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Zane Kirchner must have been torn between getting back from his hamstring for Leinster and a far away dream of pulling on the Springbok jersey in The Rugby Championship.

If he was, he certainly wasn't going to drop his high guard ahead of tunneling all his focus into Leinster's start to the Rugby Champions Cup against Wasps on Sunday.

"It depends what way you look on it," he said.

"I am involved here now, so 100% of my focus goes to where I am now."

There has been time to work a view of South Africa-New Zealand into his rehabilitation from a slight hamstring strain that kept him out for nearly four weeks before his return against Zebre last Saturday.

"For their success and what they have been achieving on that side, it is always good to see the progress the guys are making, especially for their win.

"It is something they have been building to for quite a while.

"They got what they wanted after three years of playing the All Blacks".

Heyneke Meyer took a degree of criticism for siding with Kirchner's abilities over the flashier skills of quicker men when he first came became national coach.

It is safe to say Kirchner enjoys the confidence of the South Africa coach.

"You never know how far you are from being a part of it or not. You just do your part on this side of the world and see what happens," added the 30 year-old.

"I am not a very emotional person. I do watch the guys. I do support my country".

Kirchner did allow himself enough air to breathe life into the argument that he could be called up to add to the 29 international caps he has worn for South Africa since making his debut in 2009.

"First of all, it would be a massive challenge playing against the guys you spend most of your days and time with.

"I would probably say I would skip this one and see what the involvement would be after that," he said with a smile.

The soft-spoken Leinster wing was signed to compensate for the loss of Isa Nacewa to retirement. It was a tall order right from the first day.

His predecessor was an iconic presence in the Leinster backfield, rarely falling below the highest standards, earning the clarion call Ieee-Sa every time he touched the ball or cut a carrier in two.

Nacewa was made for the entrance of Joe Schmidt into Leinster as he labelled the coach 'Mr Rugby' from their time together at the Auckland Blues.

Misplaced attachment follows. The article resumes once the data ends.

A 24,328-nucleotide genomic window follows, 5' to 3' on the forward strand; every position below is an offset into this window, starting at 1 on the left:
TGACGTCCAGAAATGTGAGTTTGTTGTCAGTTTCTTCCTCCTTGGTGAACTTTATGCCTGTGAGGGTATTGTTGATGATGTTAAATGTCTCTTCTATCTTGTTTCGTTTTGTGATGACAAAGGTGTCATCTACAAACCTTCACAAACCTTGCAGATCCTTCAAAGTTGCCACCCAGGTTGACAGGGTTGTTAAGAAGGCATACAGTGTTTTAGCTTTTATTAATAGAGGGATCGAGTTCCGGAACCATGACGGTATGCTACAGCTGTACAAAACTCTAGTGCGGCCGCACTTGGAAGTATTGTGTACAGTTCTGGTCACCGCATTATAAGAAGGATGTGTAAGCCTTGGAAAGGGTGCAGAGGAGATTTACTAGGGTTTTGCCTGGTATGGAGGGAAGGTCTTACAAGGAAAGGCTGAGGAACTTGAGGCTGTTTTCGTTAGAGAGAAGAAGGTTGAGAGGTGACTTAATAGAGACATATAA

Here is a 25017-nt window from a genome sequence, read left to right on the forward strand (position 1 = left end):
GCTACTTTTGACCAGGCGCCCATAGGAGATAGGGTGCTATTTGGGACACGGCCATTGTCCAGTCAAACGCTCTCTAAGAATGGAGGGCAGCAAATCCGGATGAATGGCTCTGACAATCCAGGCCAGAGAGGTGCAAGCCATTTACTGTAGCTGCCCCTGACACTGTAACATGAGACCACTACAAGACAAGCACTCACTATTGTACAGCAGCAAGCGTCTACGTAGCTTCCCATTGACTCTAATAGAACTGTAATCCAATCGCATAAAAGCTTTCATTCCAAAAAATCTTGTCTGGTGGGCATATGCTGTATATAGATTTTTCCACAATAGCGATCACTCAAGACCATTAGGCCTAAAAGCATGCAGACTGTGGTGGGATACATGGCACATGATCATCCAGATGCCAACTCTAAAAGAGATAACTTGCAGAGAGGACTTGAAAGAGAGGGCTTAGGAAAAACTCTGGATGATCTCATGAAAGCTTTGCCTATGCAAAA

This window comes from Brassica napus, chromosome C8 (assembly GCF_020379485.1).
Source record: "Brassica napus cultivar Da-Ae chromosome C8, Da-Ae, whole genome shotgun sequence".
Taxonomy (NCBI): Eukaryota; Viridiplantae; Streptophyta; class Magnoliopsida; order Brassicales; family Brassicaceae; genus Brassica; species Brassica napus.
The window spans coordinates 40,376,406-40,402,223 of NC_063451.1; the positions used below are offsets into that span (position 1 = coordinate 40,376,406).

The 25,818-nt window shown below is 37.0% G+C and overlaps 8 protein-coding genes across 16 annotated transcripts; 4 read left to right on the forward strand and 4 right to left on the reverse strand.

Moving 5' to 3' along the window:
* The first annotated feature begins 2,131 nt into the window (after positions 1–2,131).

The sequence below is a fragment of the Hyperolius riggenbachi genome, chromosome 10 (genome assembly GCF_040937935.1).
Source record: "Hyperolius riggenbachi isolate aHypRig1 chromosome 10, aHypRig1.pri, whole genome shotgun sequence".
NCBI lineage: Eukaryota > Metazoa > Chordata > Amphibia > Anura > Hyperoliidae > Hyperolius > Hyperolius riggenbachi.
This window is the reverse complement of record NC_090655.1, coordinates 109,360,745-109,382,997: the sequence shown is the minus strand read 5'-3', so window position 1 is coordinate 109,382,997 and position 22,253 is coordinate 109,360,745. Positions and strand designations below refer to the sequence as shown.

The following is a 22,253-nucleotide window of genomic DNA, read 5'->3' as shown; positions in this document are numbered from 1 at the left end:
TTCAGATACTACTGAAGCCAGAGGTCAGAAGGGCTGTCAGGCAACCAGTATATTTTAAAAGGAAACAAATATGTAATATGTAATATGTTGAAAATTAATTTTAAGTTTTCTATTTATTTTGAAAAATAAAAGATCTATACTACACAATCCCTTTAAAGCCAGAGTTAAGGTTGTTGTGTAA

For Kirchner, the move from the Blue Bulls catered for a transformation in culture, climate and style of rugby.


The Bulls have always lived up to their billing as bully-boy dominators of collision courses where percentage forward-grinding rugby allied to the thoughtful use of Morne Steyn's boot was their way forward.

It was the game Kirchner grew up on where backs became accomplished in the basics of the game, the fielding, the kicking and the minimum of mistakes.

He mastered those uncomplicated arts to win the trust of Meyer when others wanted top of the turf speedsters, pedigree sprinters.

The more cerebral rugby on offer at Leinster must have played a part in his decision to come north of the equator where he struggled to take full command of the system and patterns of play, at first.

He has been a beacon of consistency for some time now.

The start of the European Cup provides the perfect riposte for him to remind coach Meyer what he can bring to the argument against Willie le Roux, Bryan Habana, Cornal Hendricks and JP Pietersen to be part of what South Africa does in Europe next month.

His opinion on the Champions Cup is simply that it is "quality".

"Comparing it to Super Rugby, you get challenged by the best in the southern hemisphere. Now, you get challenged by the best in the northern hemisphere.

"At the end of the day, the challenge is always going to be massive and it's always going to be asking the most from you as an individual.

"There is no difference in terms of commitment whether it is southern or northern. It is quality rugby".

It will all begin at home to Wasps where he will probably have to counter the frightening pace of Tom Varndell though Sailosi Tagicakibau or even Christian Wade are possible direct opponents.

They say speed kills.

The English club carries the deadliest threats on the outside where Kirchner's positioning and experience will be tested.

"They definitely do have that (speed). Hopefully, I will be able to answer that question over the weekend".

Of course, Varndell and Wade are not super-human and their impact at international level has been hampered by defensive lapses that can cost Wasps almost as much as their finishing can gain them.

Kirchner has played with and against the best in the business. He has already shown at Leinster that he has been a sound acquisition with a fine all-round game based around the basics of working the sweep of the back three.

Does Heyneke still have his phone number? "I hope so".

He knows so.